More than just a tongue twister, Alaska’s Sesquicentennial is a celebration of the state’s sale from Russia to the United States on March 30, 1867. A century and a half ago, the Alaska Treaty of Cession was signed and the territory changed hands for the bargain price of $7.2 million.
In commemoration, several cities are holding a succession of events throughout the year. Alaska’s sale was not without controversy, with particular impact on the Native and Creole people living in the state at the time. In a fitting nod, an event on the actual day of the anniversary is Tlingit Perspective of the Sesquicentennial: A Time to Heal. A highlight of Sitka’s Kick-Off Week, the event will be held at Sheet’ka Kwaan Naa Kahidi. Its purpose is to honor the Tlingit community with clan leaders, culture bearers, dance performances, and storytelling.
Capping off the Kick-Off Week in Sitka is Music Without Borders, a concert featuring Russian and native musical acts celebrating folk traditions, held at the Sitka Performing Arts Center on April 1. Outside of Sitka, multicultural music continues to ring out: Arctic Lights & Moscow Nights will occur in Juneau on March 31. The concert is orchestrated (get it?) with a similar goal of promoting understanding between cultures.
The celebration continues throughout the state long after the actual anniversary day. From April 21-22, the Kenai Peninsula History Conference will take place in Soldotna at the Kenai River Campus. The public is invited to learn about the peninsula’s blend of Native, Russian, and U.S. traditions through a variety of panels and cultural and educational sessions. These include a book fair, live music from Moscow Nights, and the 1860s Alaska Traveling Exhibit, featuring historical banners about Alaska at the time of the Cession, such as Alaska’s Americanization and the way Americans and Russians took advantage of Native people in pursuit of furs, gold, and fish.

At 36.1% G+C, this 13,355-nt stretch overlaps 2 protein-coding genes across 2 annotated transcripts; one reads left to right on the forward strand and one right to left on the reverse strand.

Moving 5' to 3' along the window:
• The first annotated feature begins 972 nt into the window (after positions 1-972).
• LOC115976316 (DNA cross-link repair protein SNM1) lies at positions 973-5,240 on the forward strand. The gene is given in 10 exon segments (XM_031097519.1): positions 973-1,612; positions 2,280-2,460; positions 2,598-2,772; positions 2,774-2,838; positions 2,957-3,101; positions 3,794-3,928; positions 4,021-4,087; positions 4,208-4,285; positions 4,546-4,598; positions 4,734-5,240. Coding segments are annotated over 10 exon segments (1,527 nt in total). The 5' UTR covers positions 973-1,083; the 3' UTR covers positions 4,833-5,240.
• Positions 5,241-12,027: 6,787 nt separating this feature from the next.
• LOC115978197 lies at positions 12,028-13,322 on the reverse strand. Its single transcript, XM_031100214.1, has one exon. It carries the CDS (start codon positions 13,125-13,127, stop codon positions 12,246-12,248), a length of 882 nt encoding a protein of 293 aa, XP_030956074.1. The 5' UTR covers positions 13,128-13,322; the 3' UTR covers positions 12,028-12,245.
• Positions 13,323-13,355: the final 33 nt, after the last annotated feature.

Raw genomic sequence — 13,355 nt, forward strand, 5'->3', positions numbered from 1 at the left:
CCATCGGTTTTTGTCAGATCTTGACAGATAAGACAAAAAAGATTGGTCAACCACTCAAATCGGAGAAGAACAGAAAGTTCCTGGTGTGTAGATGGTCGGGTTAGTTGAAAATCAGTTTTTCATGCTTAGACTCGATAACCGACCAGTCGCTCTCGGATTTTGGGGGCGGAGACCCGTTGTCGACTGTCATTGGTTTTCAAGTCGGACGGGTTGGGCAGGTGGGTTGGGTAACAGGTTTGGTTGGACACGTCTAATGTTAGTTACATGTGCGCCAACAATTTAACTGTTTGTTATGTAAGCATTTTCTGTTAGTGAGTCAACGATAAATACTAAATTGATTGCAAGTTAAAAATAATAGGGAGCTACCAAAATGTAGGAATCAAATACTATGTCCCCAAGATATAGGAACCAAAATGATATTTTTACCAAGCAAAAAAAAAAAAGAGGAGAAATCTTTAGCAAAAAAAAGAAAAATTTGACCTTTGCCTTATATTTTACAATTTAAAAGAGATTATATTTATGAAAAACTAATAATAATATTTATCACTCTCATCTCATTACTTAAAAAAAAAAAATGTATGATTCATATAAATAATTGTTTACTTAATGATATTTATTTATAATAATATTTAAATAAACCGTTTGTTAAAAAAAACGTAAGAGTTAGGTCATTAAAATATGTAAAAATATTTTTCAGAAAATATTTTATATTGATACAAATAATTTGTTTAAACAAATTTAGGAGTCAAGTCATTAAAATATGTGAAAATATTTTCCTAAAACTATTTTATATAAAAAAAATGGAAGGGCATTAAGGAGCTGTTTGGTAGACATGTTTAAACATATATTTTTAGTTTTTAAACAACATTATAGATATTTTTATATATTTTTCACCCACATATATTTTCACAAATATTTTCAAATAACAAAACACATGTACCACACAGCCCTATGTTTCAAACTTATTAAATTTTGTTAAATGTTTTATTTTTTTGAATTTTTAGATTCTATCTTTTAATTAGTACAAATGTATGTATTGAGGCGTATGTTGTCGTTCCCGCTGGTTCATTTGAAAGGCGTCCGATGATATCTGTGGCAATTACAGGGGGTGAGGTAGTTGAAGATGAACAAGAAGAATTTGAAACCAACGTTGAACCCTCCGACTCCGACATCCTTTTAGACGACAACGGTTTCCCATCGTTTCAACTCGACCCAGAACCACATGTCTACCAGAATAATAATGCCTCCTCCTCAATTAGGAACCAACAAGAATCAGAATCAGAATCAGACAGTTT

Starting in May, the Lifeways in Interior Alaska in the 1860s Exhibit will be displayed in Fairbanks through October in partnership with the University of Alaska’s Museum of the North. On May 3, the Sitka Speaker’s Series will focus on the Six Saints of Sitka — little-known fact, Sitka has more saints than any other U.S. city!
Fast forward to September and the North to Alaska Road Rally Adventure is coming to town. The Sports Car Club of America’s United States Road Rally Challenge takes place from September 14-17. No previous rally experience is necessary, nor is a four-wheel drive vehicle, just an enthusiasm to explore the roads of Alaska.
This is a big year for The Last Frontier, and the state is turning out to celebrate — if you want to be a part of it, you’ll find an event to suit your interests, whether that means a museum visit, historical conference, folk concert, or road rally.